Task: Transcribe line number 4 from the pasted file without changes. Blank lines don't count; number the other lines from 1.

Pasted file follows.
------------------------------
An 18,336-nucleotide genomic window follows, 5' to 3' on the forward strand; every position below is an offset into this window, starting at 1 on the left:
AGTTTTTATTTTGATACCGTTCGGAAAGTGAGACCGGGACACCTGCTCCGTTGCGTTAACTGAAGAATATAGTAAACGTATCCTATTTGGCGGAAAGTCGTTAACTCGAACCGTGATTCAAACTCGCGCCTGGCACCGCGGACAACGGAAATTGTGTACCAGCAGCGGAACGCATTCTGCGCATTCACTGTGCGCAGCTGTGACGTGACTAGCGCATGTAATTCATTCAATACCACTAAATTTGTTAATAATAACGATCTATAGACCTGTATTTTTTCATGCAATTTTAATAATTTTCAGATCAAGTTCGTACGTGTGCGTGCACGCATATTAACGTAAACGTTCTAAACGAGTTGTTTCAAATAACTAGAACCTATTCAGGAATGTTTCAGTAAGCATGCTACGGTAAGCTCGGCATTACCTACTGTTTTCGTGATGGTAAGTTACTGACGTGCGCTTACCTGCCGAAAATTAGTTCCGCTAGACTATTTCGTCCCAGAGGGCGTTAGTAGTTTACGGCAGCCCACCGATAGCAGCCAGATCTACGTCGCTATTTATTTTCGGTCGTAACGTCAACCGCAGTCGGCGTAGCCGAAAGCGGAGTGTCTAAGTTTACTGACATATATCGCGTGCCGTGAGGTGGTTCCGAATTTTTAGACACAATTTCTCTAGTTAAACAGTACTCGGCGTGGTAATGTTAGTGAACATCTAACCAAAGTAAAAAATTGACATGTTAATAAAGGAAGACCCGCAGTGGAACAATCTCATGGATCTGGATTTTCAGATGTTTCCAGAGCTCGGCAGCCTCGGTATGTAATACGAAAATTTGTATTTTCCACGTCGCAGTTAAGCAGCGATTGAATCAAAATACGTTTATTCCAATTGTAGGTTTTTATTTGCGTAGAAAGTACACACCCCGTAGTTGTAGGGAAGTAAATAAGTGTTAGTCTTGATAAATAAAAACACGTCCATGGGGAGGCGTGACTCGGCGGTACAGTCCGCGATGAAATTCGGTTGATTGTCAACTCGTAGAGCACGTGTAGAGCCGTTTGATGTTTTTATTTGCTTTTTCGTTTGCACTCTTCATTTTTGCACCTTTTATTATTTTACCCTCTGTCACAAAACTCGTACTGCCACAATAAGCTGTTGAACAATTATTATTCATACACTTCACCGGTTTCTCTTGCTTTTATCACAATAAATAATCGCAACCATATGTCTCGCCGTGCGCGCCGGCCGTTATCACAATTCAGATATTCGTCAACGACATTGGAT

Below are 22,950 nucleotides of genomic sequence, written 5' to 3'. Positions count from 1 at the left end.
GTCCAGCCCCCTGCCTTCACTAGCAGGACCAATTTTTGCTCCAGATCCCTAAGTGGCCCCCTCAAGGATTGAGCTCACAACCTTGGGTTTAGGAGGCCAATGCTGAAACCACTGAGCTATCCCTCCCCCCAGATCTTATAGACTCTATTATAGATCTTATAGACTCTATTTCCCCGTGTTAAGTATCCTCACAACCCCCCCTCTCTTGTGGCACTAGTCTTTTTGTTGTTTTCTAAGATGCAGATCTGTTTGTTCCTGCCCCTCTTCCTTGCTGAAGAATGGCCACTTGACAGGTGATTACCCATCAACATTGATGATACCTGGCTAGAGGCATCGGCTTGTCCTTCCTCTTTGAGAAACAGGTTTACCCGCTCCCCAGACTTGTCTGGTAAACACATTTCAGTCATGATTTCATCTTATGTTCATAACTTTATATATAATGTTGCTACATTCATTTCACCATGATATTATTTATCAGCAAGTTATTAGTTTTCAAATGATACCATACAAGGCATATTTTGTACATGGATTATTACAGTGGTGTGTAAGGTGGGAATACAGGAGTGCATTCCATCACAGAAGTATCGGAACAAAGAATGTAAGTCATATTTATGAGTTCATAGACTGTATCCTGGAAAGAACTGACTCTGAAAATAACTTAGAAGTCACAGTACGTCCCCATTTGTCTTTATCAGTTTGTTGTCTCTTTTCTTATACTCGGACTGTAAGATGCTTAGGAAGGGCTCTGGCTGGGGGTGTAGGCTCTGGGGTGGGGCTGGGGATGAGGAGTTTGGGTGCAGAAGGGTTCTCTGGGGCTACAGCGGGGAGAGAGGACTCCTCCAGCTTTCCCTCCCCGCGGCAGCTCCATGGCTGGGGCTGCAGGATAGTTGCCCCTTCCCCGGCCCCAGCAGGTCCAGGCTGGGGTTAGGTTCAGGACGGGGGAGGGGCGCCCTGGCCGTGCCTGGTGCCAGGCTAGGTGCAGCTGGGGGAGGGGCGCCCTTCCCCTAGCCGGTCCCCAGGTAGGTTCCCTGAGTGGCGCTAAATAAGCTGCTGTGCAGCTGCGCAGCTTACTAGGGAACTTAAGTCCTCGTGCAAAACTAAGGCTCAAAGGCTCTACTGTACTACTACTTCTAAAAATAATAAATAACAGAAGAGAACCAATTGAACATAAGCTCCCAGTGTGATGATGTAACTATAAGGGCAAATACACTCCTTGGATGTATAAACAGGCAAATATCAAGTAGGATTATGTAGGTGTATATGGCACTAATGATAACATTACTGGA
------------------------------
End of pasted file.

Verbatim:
GTCCAGCCCCCTGCCTTCACTAGCAGGACCAATTTTTGCTCCAGATCCCTAAGTGGCCCCCTCAAGGATTGAGCTCACAACCTTGGGTTTAGGAGGCCAATGCTGAAACCACTGAGCTATCCCTCCCCCCAGATCTTATAGACTCTATTATAGATCTTATAGACTCTATTTCCCCGTGTTAAGTATCCTCACAACCCCCCCTCTCTTGTGGCACTAGTCTTTTTGTTGTTTTCTAAGATGCAGATCTGTTTGTTCCTGCCCCTCTTCCTTGCTGAAGAATGGCCACTTGACAGGTGATTACCCATCAACATTGATGATACCTGGCTAGAGGCATCGGCTTGTCCTTCCTCTTTGAGAAACAGGTTTACCCGCTCCCCAGACTTGTCTGGTAAACACATTTCAGTCATGATTTCATCTTATGTTCATAACTTTATATATAATGTTGCTACATTCATTTCACCATGATATTATTTATCAGCAAGTTATTAGTTTTCAAATGATACCATACAAGGCATATTTTGTACATGGATTATTACAGTGGTGTGTAAGGTGGGAATACAGGAGTGCATTCCATCACAGAAGTATCGGAACAAAGAATGTAAGTCATATTTATGAGTTCATAGACTGTATCCTGGAAAGAACTGACTCTGAAAATAACTTAGAAGTCACAGTACGTCCCCATTTGTCTTTATCAGTTTGTTGTCTCTTTTCTTATACTCGGACTGTAAGATGCTTAGGAAGGGCTCTGGCTGGGGGTGTAGGCTCTGGGGTGGGGCTGGGGATGAGGAGTTTGGGTGCAGAAGGGTTCTCTGGGGCTACAGCGGGGAGAGAGGACTCCTCCAGCTTTCCCTCCCCGCGGCAGCTCCATGGCTGGGGCTGCAGGATAGTTGCCCCTTCCCCGGCCCCAGCAGGTCCAGGCTGGGGTTAGGTTCAGGACGGGGGAGGGGCGCCCTGGCCGTGCCTGGTGCCAGGCTAGGTGCAGCTGGGGGAGGGGCGCCCTTCCCCTAGCCGGTCCCCAGGTAGGTTCCCTGAGTGGCGCTAAATAAGCTGCTGTGCAGCTGCGCAGCTTACTAGGGAACTTAAGTCCTCGTGCAAAACTAAGGCTCAAAGGCTCTACTGTACTACTACTTCTAAAAATAATAAATAACAGAAGAGAACCAATTGAACATAAGCTCCCAGTGTGATGATGTAACTATAAGGGCAAATACACTCCTTGGATGTATAAACAGGCAAATATCAAGTAGGATTATGTAGGTGTATATGGCACTAATGATAACATTACTGGA